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Beef

An Introduction
Whether making the perfect Sunday roast, the juiciest steak or the meatiest lasagne, beef holds a special place with cooks and consumers alike for its deep flavours and rich textures. Fresh beef has cream-colored fat and bright red meat.

Beef is the culinary name for meat from bovines, especially domestic cattle. Flesh of mature cattle, as distinguished from veal, the flesh of calves. The best beef is obtained from steers (castrated males) and heifers (female cows that have not calved).The world's primary beef producers and consumers are the U.S., the European Union, Brazil, China, Argentina, and Australia.

Beef is not eaten by Hindus because of the sacred status of the cow. However recently the renowned historian D.N.Jha  have

stumbled upon the facts relating to the presence of beef in pre-Islamic Vedic India two years ago, while researching Indian dietary habits.According to him, there is plenty of historical evidence to support the theory. An ancient Hindu text, the Manusmriti (200BC to 200AD), lists the cow as one of several animals whose meat can be eaten. A mention is also made, he says, in one of the two great Indian epics - the Mahabharata - which speaks of beef being a delicacy served to esteemed guests.

 

Etymological Background
After the Norman Conquest, when England was under the rule of the French then this word originated - the animal called cu by the Anglo-Saxon peasants, was called buef by the French nobles when it was served to them for dinner.

Historical Background
The flesh of bovines has been eaten by hunters since the prehistoric times, some of the earliest known cave paintings such as those of Lascaux show Aurochs in hunting scenes. Domestication of cattle occurred around 8000 BC, providing ready access to beef, milk and leather. Most cattle originated in the Old World with the exception of bison hybrids. Examples include the Wagyu from Japan, Ankole-Watusi from Egypt, and longhorn Zebu from the Indian subcontinent. Many believe that cattle where first domesticated in Europe and Asia during the Stone Age. Remains of domesticated cattle dating to 6,500 B.C. have been found in Turkey and other

sited in the near East. Cattle were widely used for meat across the Old World. Some breeds were specifically bred to increase meat yield or improve texture like the Murray Grey, Angus or Wagyu, etc. Today many different cattle breeds roam the plains of the world. All these breeds stemmed from a single ancestor, the aurochs. Around 55 B.C. the Romans recorded seeing red cattle in southwestern England. The red Devon cattle from that area of England are considered one of the oldest beef breeds in existence today.

Modern domestic cattle all evolved from a single ancestor, the aurochs. It is believed that the last surviving auroch was killed in 1627 near Warsaw, Poland. The word "cattle" comes from the Old French word "chattle" which means possession.

Evidence indicates that a type of cattle apparently closely related to the Brown Swiss dairy cattle of today existed during the Bronze Age in the area now known as Switzerland. When the Romans occupied southwestern England in 55 B.C., they recorded the red cattle occupying the area.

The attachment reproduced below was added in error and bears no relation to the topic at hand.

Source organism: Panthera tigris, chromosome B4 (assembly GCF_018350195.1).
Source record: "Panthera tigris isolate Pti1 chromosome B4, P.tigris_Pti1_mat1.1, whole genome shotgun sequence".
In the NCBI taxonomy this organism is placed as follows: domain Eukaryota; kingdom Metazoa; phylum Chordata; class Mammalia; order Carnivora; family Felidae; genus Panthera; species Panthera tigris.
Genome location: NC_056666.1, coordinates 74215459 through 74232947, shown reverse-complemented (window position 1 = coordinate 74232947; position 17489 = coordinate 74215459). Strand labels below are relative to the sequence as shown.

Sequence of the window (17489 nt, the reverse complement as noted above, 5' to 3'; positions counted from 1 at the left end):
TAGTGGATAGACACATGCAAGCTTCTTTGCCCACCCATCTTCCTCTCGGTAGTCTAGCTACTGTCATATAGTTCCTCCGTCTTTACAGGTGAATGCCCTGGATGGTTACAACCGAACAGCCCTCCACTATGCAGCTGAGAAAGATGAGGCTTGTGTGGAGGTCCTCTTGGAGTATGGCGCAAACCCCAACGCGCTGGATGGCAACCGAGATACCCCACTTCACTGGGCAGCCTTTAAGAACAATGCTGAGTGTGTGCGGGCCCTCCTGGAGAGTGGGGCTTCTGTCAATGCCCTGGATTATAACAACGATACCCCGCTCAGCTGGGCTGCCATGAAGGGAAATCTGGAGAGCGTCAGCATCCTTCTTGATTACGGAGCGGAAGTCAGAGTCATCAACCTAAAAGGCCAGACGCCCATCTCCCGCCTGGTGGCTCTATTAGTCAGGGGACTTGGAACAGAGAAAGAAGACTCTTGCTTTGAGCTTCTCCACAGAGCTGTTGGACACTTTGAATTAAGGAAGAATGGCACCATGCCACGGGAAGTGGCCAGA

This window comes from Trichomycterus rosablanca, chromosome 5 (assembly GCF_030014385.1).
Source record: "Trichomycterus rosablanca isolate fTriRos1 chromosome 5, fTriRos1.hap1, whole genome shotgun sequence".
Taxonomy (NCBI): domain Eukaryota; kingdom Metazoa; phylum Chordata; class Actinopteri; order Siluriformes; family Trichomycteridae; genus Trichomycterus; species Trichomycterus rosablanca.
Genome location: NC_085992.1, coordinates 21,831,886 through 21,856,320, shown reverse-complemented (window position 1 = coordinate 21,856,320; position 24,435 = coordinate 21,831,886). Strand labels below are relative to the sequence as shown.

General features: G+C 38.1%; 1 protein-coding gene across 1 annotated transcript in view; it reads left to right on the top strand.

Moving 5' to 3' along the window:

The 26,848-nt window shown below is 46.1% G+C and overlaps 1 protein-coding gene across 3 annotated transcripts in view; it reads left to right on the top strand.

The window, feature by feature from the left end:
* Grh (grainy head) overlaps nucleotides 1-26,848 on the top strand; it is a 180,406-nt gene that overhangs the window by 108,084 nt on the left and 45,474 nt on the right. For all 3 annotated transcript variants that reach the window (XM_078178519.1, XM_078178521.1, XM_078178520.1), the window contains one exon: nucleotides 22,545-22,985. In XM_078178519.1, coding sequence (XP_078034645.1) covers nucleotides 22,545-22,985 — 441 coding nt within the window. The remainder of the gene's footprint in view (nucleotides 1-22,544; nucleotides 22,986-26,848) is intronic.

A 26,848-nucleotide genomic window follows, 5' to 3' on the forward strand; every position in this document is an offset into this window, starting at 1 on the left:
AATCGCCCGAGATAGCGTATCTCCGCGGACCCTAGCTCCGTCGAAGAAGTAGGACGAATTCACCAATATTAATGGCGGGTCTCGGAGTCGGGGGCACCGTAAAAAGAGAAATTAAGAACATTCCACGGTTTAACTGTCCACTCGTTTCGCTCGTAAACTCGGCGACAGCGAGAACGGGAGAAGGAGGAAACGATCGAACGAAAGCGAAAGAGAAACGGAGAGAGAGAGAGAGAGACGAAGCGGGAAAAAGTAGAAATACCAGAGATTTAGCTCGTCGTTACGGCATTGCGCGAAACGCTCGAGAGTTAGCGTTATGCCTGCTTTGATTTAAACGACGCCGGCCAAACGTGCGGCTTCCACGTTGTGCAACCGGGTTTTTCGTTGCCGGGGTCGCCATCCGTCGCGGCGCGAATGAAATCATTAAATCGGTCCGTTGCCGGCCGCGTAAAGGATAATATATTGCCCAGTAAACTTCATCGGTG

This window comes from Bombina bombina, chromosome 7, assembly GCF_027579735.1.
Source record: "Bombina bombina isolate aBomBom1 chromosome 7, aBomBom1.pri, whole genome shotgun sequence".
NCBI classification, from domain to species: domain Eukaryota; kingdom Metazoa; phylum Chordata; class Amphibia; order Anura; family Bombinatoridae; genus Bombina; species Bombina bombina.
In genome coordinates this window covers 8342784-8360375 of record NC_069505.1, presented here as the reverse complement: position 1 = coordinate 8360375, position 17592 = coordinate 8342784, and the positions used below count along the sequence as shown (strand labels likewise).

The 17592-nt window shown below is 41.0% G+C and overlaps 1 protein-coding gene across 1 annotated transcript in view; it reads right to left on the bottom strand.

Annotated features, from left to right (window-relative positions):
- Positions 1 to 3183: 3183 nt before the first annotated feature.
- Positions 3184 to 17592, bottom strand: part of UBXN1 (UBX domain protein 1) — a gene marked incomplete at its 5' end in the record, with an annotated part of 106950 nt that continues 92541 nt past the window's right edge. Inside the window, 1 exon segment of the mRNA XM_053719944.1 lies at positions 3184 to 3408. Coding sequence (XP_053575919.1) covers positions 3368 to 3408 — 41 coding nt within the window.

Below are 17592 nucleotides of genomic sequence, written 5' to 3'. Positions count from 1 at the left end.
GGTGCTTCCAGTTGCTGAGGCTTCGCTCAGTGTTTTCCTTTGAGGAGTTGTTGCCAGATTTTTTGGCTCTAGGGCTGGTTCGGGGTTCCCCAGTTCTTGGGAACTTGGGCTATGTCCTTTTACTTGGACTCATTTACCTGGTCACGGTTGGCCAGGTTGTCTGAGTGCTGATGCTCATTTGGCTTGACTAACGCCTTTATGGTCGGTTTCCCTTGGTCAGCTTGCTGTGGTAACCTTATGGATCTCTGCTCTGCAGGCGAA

When the Saxons and Jutes, who lived in what is now known as Denmark, conquered Great Britain, they brought their skills as cattlemen with them. The Saxons liked to cook their beef on a pointed stick over a campfire. The word "steak" comes from the Saxon word "steik", which meant meat on a stick.

Early cattle served three purposes: meat, milk, and labor. Eventually, they were replaced by horses - and later machinery - for labor in most parts of the world. Over time, cattle were developed to serve single purposes - meat production or milk production, although some breeds continue to serve as dual-purpose cattle for both meat and milk production.

One of the earliest recognized cattle breeds in the world is the Shorthorn breed, which was reported in England as early as the mid-1500's.

In 1623, two Devon heifers and a Devon bull were imported to the Plymouth Colony from Britain. These three cattle were probably the first purebred cattle to reach North America. Devon cattle were highly valued as oxen in the American Colonies.

 

Trivia

  • Hamburger meat from 1 steer would equal 720 quarter-pound hamburgers, enough for a family of 4 to enjoy hamburgers each day for nearly 6 months
  • The United States and Brazil are the top beef producing countries in the world
  • More than 100 medicines used by humans come from cattle
  • One cowhide can produce enough leather to make 20 footballs or 18 soccer balls or 18 volleyballs or 12 basketballs
  • Beef is the number one source of zinc in the human diet
  • Cattle are ruminant animals. They have a stomach with four compartments, which allows them to eat feeds like grass and hay that humans cannot eat
  • The average cow has more than 40,000 jaw movements per day
  • A cow spends 6 hours eating and 8 hours chewing its cud each day.
 

Retail Beef Cuts
Cultural differences are also a factor in determining beef flows. India is the only major country where religious belief limits the consumption of beef, other factors such as cooking techniques(braising vs. stir frying vs. roasting), consumer perceptions of healthfulness, and preferences in color or size of cuts may
determine sales in certain markets. The move to marketing meat cuts has allowed exporters to target specific markets with the products that match consumer preferences. Examples include high-value table
cuts destined for Japan, low-value cuts for sausage to Russia, and a mixture of cuts for Mexican consumers. Those exporters who alter cutting characteristics, or otherwise address consumer needs, have a better chance of increasing sales.

The best beef is marbled with fine strands of fat, which bastes the meat as it cooks and makes it tender and juicy. Lower grades of beef have thicker marbling or no marbling, so the meat's tougher after one cooks it.